Ancient Egypt: the birthplace of aromatherapy
Aromatherapy first appeared in Egypt and China. While we do not know much about Chinese aromatherapy, the Egyptian documents have managed to outlive many centuries to have the ancient scholars’ knowledge transmitted to us. The oldest document dates back to 4,500 years BC.
In addition to being able to master extraction techniques, they knew about the accurate properties of scents and aromatic substances on the body and mental state.
Furthermore, their knowledge of the antiseptic properties of plants have obviously been revealed by the state of preservation of their mommies.
The Egyptians already knew how to extract essential oils from plants and used them in various fields such as perfumes, pharmacology and embalming.
For the Egyptians, essences also had a strong ritual value and were definitely used for religious ceremonies.
In order to extract the plants’ active principles, they would use 3 techniques which are still in use nowadays: maceration, enfleurage and distillation.
Their knowledge has kept spreading through the ages to the civilized worlds.
French researcher and perfumer R-M Gatefossé was at the origin of the popularity aromatherapy has reached currently.
Anecdotally, when dealing with some slight technical hitch in his lab, R. M. Gatefossé burnt his hands and dipped them immediately in a bowl containing lavender essential oil.
Not only did it immediately relieve his pain, but, to his surprise, the essential oil cured his wound very quickly. From then on, Mr. Gatefossé decided to study essential oils.
Today, the richness and efficiency of essential oils are no longer in doubt for the people who already take advantage of their benefits.
From plants to aromatic molecules…
The plants’ aromatic molecules give them their beneficial properties. The most commonly used process to extract these molecules is water vapor distillation. To this end, the parts of the plant to be distilled are inserted into a still: under the effect of heat, water turns into vapor, which travels through the plants taking away their aromatic molecules. Then, the vapor carrying the aromatic molecules condenses as it travels through a cooling device. When it comes out of the still, thanks to the use of an essence jar, the essential oil is separated from the distillation water – or hydrolate – by gravity.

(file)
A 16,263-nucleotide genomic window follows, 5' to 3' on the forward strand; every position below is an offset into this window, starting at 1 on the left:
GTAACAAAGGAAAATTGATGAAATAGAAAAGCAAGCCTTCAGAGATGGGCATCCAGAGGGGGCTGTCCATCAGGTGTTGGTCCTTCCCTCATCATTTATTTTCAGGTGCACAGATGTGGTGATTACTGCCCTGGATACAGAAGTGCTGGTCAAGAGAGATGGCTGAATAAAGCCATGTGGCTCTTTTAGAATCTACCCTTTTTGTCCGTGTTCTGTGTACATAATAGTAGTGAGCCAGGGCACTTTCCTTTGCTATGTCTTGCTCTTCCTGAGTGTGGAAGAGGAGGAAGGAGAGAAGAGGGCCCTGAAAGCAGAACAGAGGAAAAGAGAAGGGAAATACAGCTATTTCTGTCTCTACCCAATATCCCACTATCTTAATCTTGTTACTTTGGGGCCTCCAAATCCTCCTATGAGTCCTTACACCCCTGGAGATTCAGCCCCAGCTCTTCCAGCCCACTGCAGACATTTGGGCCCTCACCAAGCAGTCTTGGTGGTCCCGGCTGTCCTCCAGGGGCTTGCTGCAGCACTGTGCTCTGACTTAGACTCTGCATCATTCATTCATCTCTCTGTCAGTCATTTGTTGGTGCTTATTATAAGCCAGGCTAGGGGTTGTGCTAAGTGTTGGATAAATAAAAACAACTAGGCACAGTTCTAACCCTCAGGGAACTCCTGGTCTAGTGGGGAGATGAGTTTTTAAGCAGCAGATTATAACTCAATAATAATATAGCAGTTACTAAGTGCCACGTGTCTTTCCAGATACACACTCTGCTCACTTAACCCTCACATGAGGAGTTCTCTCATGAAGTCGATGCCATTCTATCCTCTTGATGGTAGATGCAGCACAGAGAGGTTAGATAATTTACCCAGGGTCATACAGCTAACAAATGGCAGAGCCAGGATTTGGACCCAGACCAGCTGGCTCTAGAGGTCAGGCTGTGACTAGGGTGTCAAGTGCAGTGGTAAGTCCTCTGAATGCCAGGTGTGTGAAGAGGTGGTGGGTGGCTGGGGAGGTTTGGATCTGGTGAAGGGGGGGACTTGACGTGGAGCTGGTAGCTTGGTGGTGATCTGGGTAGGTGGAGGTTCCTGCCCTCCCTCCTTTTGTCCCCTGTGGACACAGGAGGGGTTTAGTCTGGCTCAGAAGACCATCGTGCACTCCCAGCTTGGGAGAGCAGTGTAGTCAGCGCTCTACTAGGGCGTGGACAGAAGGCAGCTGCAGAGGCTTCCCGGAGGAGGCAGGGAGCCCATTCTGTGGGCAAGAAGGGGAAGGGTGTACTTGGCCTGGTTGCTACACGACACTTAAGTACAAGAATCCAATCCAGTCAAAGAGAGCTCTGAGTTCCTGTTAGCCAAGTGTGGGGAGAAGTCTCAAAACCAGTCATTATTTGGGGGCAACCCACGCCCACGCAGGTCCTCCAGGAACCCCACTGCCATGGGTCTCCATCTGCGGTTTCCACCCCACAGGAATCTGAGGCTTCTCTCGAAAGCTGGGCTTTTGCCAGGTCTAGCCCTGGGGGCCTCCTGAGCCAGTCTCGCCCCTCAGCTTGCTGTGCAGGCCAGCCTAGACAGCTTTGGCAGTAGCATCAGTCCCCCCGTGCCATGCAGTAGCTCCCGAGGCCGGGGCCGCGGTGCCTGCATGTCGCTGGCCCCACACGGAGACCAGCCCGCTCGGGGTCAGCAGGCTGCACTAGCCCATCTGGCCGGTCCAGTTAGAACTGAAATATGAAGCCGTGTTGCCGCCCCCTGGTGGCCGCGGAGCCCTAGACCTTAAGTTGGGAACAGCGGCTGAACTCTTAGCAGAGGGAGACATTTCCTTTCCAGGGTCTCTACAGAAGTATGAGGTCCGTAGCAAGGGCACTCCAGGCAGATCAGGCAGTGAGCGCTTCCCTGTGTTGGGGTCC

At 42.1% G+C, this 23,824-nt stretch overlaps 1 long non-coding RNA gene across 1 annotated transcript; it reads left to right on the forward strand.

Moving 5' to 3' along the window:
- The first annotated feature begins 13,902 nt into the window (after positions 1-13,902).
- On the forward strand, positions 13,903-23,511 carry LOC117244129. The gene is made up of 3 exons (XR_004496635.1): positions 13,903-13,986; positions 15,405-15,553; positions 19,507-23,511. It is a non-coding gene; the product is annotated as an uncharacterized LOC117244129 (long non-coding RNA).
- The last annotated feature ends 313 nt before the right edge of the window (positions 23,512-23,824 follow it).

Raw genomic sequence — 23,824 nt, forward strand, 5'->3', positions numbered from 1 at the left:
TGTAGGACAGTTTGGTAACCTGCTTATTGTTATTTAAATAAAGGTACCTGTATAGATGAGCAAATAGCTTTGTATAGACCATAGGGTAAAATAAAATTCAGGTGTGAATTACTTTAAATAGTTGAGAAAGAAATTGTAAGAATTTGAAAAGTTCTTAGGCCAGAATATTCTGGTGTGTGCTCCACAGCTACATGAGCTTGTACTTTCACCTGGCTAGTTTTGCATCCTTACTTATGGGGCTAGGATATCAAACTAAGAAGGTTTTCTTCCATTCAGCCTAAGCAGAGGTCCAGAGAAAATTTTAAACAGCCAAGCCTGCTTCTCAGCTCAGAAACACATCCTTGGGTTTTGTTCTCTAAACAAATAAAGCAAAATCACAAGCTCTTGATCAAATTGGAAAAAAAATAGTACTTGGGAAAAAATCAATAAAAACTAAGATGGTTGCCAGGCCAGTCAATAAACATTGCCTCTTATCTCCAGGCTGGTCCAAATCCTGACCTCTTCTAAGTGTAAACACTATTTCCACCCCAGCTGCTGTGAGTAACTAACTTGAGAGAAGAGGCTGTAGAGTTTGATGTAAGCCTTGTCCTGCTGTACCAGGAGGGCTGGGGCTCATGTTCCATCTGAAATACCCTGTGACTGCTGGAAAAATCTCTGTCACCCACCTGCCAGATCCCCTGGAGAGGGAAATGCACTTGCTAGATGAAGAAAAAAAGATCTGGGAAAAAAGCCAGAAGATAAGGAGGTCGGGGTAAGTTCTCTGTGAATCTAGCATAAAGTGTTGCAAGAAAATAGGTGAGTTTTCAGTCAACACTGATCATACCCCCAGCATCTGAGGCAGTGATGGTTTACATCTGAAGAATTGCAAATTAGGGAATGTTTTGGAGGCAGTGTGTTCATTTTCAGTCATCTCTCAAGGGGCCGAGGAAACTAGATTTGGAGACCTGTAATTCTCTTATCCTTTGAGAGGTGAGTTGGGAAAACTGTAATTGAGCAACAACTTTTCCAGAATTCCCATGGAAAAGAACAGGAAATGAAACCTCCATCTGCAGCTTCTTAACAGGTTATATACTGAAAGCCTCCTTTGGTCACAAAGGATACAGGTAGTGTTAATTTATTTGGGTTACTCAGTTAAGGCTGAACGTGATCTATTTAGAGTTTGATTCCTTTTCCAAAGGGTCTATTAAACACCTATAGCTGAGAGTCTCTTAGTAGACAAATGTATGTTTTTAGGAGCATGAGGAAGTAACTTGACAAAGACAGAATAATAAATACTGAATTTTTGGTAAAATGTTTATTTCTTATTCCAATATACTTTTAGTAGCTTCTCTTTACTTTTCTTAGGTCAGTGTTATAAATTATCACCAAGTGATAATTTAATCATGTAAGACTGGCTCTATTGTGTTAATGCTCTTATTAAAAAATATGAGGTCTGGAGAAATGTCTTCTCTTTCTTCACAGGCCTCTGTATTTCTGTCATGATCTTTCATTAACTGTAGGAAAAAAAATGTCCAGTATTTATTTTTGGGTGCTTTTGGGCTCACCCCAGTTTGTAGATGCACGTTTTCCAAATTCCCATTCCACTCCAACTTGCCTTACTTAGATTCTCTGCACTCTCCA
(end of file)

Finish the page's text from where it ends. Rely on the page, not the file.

A few definitions…
An aromatic plant is a plant containing aromatic or fragrant molecules within one or several of its organs.
An essence is a liquid substance rich in aromatic molecules secreted directly by a plant within its producing organs. As for citrus fruit, the essence is directly extracted by expression (a technique consisting in breaking open “essence pockets” to collect essence).
Essential oil (EO)
An essential oil is the result of a water vapor distillation of aromatic plants. Thus, essential oils are distilled essences.
How to use essences?
By atmospheric diffusion
A few drops of essence can be put in a cup or on a handkerchief and left to diffuse under ambient temperature. A diffuser may also be used to warm the essence gently and improve its diffusion. It should be remembered that the best temperature for essences to diffuse is human body temperature.
Essences being concentrated into active principles, it is recommended to comply with the directions for use mentioned for each essence specifically.
Essences are to be kept in a dark, fresh and dry area to avoid any oxidization.